Ceramic Antennas vs Stamped Metal Antenna


Anyone know the key difference between ceramic antenna and stamped metal antenna? Both goes under SMD/chip antenna. From what I understand the ceramic ones can be smaller and are easier to manufacture, while the metal ones are a bit better?

Stamped Metal Antenna Pictures

Ceramic Antenna

“Chip” ceramic antennae generally have poorer range than PCB trace or stamped metal MIFA / IFA designs. This Cypress app note gives a good overview:


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With antennas, almost all the time bigger means better. It has less to do with the type of construction, and more to do with the size of the elements. There are many chip antennas that are actually quite large related to center frequency.

Some ceramic antennas are just PIFA type with a high dielectric to get miniaturization. Most stamped metal antennas are of the PIFA topology.

However, most ceramic antennas are really just matched inductive loads. In many cases, I’ll use a ceramic chip antenna at a high frequency (e.g. 3 GHz) and extend a trace from it to get a lower frequency (e.g. 1575 MHz). The circuit for this is just like a monopole trace with inductor and capacitor components for size reduction (usually bandwidth reduction, too), but instead of two-three components it’s one component, the price break is sometimes better, and there’s less time spent fooling around on the VNA.

Here’s a nice page with chip antennas and stamped metal antennas. IMO, Ethertronics (now AVX) makes the best chip antennas in the business, but they are usually not no simple to use as, say Johanson. It’s important to know what is the topology of a chip antenna before you integrate it.


Thanks both of you! This made things a lot more clearer. I just got a full feature ESP32 and that had a stamped metal antenna, while most seem to have PCB trace. Then I fell down the antenna rabbit hole and this ceramic appeared. What I am working on is to build something that controls multiple LED strips from scratch, so will need antennas.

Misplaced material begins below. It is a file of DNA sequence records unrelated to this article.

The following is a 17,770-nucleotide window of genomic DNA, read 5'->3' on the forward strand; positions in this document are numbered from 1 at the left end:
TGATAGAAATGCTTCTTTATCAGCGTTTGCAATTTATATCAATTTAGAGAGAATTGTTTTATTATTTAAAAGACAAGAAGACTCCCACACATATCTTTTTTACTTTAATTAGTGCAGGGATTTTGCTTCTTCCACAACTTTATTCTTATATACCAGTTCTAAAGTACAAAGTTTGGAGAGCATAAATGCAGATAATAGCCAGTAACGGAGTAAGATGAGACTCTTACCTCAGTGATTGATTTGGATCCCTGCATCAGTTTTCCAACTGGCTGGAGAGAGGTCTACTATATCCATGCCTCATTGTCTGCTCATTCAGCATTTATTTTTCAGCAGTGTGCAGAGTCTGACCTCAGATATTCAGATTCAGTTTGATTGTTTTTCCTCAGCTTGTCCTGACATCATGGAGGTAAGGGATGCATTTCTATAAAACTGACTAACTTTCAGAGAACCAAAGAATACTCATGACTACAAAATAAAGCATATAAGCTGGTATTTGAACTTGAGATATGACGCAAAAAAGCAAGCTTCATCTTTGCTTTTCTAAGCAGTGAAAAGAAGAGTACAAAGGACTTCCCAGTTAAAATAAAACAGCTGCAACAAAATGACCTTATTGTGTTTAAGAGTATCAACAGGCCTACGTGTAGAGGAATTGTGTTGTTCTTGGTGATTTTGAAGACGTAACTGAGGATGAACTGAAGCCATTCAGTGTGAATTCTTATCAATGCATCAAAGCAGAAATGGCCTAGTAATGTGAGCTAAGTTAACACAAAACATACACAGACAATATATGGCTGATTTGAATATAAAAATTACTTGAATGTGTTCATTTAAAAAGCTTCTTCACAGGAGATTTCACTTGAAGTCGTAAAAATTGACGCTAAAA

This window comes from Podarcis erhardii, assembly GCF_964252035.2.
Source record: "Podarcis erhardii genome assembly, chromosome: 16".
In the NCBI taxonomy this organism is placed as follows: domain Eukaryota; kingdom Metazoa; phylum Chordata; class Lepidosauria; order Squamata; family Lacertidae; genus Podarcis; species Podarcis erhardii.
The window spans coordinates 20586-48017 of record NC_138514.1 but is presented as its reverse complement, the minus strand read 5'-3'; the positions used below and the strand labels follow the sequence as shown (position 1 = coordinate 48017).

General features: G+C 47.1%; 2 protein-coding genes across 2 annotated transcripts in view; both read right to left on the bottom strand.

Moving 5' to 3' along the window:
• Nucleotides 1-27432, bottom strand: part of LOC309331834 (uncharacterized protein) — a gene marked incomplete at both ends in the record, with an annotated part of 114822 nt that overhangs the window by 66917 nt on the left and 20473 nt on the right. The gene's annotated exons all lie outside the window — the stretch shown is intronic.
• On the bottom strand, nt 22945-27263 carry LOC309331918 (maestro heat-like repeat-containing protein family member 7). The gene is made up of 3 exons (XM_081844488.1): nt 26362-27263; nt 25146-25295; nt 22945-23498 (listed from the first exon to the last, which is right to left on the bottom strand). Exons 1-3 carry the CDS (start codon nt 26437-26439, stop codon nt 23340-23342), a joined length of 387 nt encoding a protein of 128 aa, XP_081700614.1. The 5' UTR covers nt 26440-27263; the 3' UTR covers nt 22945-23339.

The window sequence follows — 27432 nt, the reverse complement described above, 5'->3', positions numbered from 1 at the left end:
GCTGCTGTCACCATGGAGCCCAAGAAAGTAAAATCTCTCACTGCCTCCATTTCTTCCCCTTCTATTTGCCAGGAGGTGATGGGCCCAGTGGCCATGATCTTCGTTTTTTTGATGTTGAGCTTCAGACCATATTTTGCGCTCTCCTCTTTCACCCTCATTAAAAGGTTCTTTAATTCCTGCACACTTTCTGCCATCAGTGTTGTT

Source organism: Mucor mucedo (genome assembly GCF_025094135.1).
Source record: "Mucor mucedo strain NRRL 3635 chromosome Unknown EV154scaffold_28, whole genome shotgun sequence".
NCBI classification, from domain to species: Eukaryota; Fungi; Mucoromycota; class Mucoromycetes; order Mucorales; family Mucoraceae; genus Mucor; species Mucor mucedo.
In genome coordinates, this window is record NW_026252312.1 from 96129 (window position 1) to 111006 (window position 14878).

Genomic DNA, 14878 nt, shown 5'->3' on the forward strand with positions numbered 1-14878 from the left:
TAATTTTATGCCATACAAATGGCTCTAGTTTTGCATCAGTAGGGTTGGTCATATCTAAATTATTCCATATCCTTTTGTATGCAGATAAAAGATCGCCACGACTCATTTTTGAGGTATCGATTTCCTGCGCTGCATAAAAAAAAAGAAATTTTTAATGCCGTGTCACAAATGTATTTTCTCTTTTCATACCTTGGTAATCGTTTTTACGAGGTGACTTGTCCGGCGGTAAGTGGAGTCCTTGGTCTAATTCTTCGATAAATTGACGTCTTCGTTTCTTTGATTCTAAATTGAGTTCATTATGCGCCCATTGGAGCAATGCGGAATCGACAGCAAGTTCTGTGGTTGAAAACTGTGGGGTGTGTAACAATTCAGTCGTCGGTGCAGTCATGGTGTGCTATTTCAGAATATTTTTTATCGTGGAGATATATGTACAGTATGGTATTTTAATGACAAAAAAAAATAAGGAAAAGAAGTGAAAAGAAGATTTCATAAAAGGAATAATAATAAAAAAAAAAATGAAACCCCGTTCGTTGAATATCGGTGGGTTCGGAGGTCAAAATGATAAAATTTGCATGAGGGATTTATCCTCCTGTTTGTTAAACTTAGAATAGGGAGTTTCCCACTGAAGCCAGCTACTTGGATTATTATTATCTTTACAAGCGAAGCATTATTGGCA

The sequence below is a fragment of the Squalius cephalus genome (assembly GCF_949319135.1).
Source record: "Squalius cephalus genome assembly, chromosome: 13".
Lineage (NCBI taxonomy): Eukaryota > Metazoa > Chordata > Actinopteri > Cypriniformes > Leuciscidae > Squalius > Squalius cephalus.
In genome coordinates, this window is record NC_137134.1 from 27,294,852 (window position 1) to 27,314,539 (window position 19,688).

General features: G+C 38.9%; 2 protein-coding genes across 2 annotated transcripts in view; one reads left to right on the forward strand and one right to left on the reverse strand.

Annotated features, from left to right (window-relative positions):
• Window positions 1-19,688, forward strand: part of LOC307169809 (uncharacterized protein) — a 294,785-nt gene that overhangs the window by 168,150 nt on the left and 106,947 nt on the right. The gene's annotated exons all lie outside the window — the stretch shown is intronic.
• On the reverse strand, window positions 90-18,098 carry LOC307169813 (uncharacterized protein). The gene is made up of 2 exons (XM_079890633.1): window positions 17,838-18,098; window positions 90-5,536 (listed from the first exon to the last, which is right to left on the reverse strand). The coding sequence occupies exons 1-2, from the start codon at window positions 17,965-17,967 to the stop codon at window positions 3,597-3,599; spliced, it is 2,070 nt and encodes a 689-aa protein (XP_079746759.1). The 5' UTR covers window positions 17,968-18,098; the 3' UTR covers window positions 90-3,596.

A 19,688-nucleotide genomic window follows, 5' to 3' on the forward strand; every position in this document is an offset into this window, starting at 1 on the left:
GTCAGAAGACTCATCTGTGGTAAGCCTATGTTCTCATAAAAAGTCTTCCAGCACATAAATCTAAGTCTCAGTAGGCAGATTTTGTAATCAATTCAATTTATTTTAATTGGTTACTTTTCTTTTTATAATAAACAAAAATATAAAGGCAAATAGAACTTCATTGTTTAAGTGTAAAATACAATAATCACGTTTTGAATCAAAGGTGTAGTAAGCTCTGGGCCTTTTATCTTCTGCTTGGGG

Would also recommend everyone who don’t know much about antennas but are interested to read " AN91445 Antenna Design and RF Layout Guidelines.pdf" in this link. It is very compact and explain most stuff I have been wondering about regarding antennas.

I was looking for a ceramic/chip antenna fo a 2G/NB-IoT/M1 application, they all seems to require huge ground planes (>100mm). I wander how could be possible to integrate 2G/NB-IoT/M1 in a small IoT device obtaining reasonable RF performances…or should I give up the 700-900MHz range?

100mm ground plane is usually recommended for 900 MHz monopole antennas. You can put cleverly-placed slots in the ground plane to reduce the size somewhat, but it’s not going to make 100mm into 50mm without some losses to bandwidth or efficiency.

With some antennas it’s also possible to extend the ground plane with an inductive load (i.e. a long, meandering or spiral trace), which will decrease bandwidth but keep efficiency. The difficulty you have is that you need to support a spectrum that you have no control over.

The reality, though, is that cellular is not a low-power technology, regardless of what the marketers will tell you, so you’ll probably want an 100mm battery anyway. The ground plane can be above the battery.

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I do agree that a big battery would be needed, bu in this case a 30x60mm battery will be enough. The device has to last 4 months and send data every 3 days. Therefore I was looking for something to be integrated in that space. Would stamped metal antenna require less ground plane or they have the same requirement?

I don’t know exactly which stamped metal antenna you’re looking at, but most likely it will have the same ground plane issues. I recommend using an inductive antenna rather than a capacitive antenna (slot, PIFA), because in my opinion it’s easier to add controlled inductance to a ground plane than controlled capacitance.

You should build the device with the reduced ground plane size you are targeting. See if it makes any difference to your application (it might not be an issue). Then you can experiment with getting some extra efficiency in the low bands. This gets complicated to explain on a forum, but we can revisit it when the time comes.

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